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By Laura Stec

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About this blog: I've been attracted to food for good and bad reasons for many years. From eating disorder to east coast culinary school, food has been my passion, profession & nemesis. I've been a sugar addict, a 17-year vegetarian, a food and en...  (More)

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Lentil Brownies

Uploaded: Apr 23, 2019

We haven’t posted a recipe in awhile and here’s an interesting one, gluten free. I’ve been using it lately in Clean Protein, one of my corporate classes which samples plant-based proteins on their own, and combined with animal-based proteins. Using pulses for dessert is intriguing; it lends a very fudgy mouth feel to brownies, satisfying your sweet tooth as well as your hunger. I’m adjusting the recipe (might add some almond meal to the next batch, and still think they should be sweeter). Serve with a topping, such as sliced strawberries or ice cream.




Lentil Brownies
makes 24 squares

Recipe adapted from Culinary Institute of America
Hats off to their effort educating food service about plant-forward cuisine.

1 vanilla bean, or a teaspoon of vanilla
½ cup brown sugar
2 tablespoons coconut sugar
4 cups split red or green puree (recipes follows)
4 eggs
1 ripe avocado
1 cup unsweetened cocoa powder
1 teaspoon baking powder
½ teaspoon baking soda
½ teaspoon salt
1 cup chocolate chips
¾ cup walnuts, chopped
¾ cup peanut butter
Powdered sugar and cocoa (optional)

Preheat oven to 350°F. Grease a 13- by 9-inch baking pan.

Split the vanilla bean and scrape the seeds with the tip of a knife. Rub the beans into the sugar using your fingers until dispersed. Eliminate this step if using prepared vanilla.

Place all ingredients besides the chocolate chips, walnuts, and the peanut butter into the food processor. Process to form a smooth batter. Fold in the chocolate chips and walnuts. Pour batter into pan. Swirl in peanut butter.
Bake for 40 to 45 minutes until top of the brownies begin to crack. Cool. Serve dusted with powdered sugar and cocoa.

Lentil puree
Yield: 3 - 4 cups

1½ cups split red or whole green lentils, rinsed
4 cups water

Bring lentils and water to a boil. Cover and simmer for 7 to 9 minutes for split red lentils, or 20 to 25 minutes for whole green lentils. Drain, reserving the liquid. Add ¼ cup of the lentil liquid back into the lentils. Purée in a blender or food processor until smooth. Note: Excess purée can be refrigerated for up to one week, and frozen for up to 3 months.



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Comments

 +   1 person likes this
Posted by wendyhh, a resident of Portola Valley: Westridge,
on Apr 23, 2019 at 1:45 pm

wendyhh is a registered user.

I had the opportunity to taste these brownies and they are delicious with fresh berries as Laura suggests. Thumbs up!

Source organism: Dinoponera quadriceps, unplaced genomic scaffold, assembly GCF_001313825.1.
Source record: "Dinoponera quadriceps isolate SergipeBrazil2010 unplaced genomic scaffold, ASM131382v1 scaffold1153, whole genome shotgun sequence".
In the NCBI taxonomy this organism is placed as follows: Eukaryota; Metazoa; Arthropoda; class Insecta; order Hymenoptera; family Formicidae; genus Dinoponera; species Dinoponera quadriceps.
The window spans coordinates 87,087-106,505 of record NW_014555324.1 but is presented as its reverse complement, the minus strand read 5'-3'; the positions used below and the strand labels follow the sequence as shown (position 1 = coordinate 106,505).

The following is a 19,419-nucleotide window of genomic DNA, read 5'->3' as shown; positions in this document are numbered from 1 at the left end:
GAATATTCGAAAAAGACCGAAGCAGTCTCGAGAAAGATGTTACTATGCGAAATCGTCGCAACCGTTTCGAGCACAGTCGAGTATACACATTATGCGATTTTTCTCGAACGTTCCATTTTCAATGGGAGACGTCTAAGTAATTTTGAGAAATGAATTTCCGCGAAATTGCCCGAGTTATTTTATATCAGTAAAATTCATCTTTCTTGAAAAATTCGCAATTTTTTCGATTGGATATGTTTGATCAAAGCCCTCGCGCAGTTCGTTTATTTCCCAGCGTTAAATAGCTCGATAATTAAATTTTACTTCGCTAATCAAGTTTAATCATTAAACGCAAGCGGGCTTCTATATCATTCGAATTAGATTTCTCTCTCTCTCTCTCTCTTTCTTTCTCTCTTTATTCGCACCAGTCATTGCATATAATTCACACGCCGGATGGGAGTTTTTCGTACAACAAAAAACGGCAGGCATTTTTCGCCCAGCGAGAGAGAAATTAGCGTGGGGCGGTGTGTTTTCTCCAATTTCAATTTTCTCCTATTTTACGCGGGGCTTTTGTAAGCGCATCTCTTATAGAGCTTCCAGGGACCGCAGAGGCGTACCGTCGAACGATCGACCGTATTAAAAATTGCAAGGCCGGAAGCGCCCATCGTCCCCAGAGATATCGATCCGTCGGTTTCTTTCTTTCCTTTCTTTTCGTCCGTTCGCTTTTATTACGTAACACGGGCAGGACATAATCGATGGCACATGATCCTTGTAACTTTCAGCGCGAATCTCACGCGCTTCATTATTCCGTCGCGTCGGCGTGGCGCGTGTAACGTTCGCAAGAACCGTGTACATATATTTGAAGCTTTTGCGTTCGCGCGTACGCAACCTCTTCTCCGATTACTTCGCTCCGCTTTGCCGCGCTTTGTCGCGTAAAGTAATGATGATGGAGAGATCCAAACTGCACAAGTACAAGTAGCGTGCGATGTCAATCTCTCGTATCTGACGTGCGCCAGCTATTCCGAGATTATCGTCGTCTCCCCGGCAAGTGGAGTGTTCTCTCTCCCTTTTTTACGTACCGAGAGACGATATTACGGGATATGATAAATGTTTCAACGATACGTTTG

+   3 people like this
Posted by Frijole Brownies, a resident of Los Altos,
on Apr 23, 2019 at 6:22 pm

Can one use other kinds of pureed beans? Pinto, kidney etc.?

Lastly, are bean brownies gassy?


 +   3 people like this
Posted by Me Thane, a resident of another community,
on Apr 24, 2019 at 12:50 am

> Lastly, are bean brownies gassy?

Sure, but people just compliment you on the nice chocolaty aroma.


 +   3 people like this
Posted by Laura Stec, a resident of Portola Valley,
on Apr 24, 2019 at 6:31 am

Not sure about either of those questions Frijole. I'll say experiment, find out, and report back. Toot sweet!


 +  Like this comment
Posted by Lazy Cook, a resident of College Terrace,
on Apr 24, 2019 at 7:22 pm

Can you substitute a can of refried beans?



 +  Like this comment
Posted by Daniel, a resident of Menlo Park: Fair Oaks,
on Apr 26, 2019 at 3:51 am

Thank you for posting something like this


 +   2 people like this
Posted by Laura Stec, a resident of Portola Valley,
on Apr 26, 2019 at 8:26 am

Lazy Cook - you will have to experiment and find out. One of the reasons the lentils work is they are not very "beany" and match well with cocoa. Refried might be too strong, but who knows? Try it and get back to us.


 +   4 people like this
Posted by Alice In Wonderland, a resident of Menlo Park,
on Apr 27, 2019 at 10:03 am

Is making lentil brownies VS traditional brownies more 'environmental'?

Or is this purely a nutritional concept?

The only time I have altered a brownie recipe was to make them psychotropic.


 +  Like this comment
Posted by Laura Stec, a resident of Portola Valley,
on Apr 27, 2019 at 3:57 pm

Nutritional. Removing the processed flour for whole bean. Fascinating outcome.


 +   1 person likes this
Posted by Avocado, a resident of Another Mountain View Neighborhood,
on Apr 29, 2019 at 3:00 pm

I had a vegan chocolate mousse at a resort once that, I swear, could have passed for a traditional one. They used avocado to get the desired creaminess.


Sorry, but further commenting on this topic has been closed.

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